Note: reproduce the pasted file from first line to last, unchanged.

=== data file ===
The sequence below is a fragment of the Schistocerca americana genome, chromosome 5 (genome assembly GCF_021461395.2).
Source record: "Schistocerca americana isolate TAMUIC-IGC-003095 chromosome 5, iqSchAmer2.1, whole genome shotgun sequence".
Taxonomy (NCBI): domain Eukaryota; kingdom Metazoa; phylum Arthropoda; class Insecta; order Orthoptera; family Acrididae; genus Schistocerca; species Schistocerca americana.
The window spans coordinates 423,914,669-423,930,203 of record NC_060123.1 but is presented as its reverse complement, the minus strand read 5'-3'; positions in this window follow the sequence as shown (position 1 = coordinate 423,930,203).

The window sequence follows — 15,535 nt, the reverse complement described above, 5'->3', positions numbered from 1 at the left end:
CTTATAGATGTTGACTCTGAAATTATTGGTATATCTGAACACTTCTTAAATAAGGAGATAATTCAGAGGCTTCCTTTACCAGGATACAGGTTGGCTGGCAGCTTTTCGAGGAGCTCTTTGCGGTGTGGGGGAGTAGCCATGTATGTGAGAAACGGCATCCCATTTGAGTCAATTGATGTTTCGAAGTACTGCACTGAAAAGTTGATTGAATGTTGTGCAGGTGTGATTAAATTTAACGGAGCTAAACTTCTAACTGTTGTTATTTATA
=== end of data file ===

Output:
The sequence below is a fragment of the Schistocerca americana genome, chromosome 5 (genome assembly GCF_021461395.2).
Source record: "Schistocerca americana isolate TAMUIC-IGC-003095 chromosome 5, iqSchAmer2.1, whole genome shotgun sequence".
Taxonomy (NCBI): domain Eukaryota; kingdom Metazoa; phylum Arthropoda; class Insecta; order Orthoptera; family Acrididae; genus Schistocerca; species Schistocerca americana.
The window spans coordinates 423,914,669-423,930,203 of record NC_060123.1 but is presented as its reverse complement, the minus strand read 5'-3'; positions in this window follow the sequence as shown (position 1 = coordinate 423,930,203).

The window sequence follows — 15,535 nt, the reverse complement described above, 5'->3', positions numbered from 1 at the left end:
CTTATAGATGTTGACTCTGAAATTATTGGTATATCTGAACACTTCTTAAATAAGGAGATAATTCAGAGGCTTCCTTTACCAGGATACAGGTTGGCTGGCAGCTTTTCGAGGAGCTCTTTGCGGTGTGGGGGAGTAGCCATGTATGTGAGAAACGGCATCCCATTTGAGTCAATTGATGTTTCGAAGTACTGCACTGAAAAGTTGATTGAATGTTGTGCAGGTGTGATTAAATTTAACGGAGCTAAACTTCTAACTGTTGTTATTTATA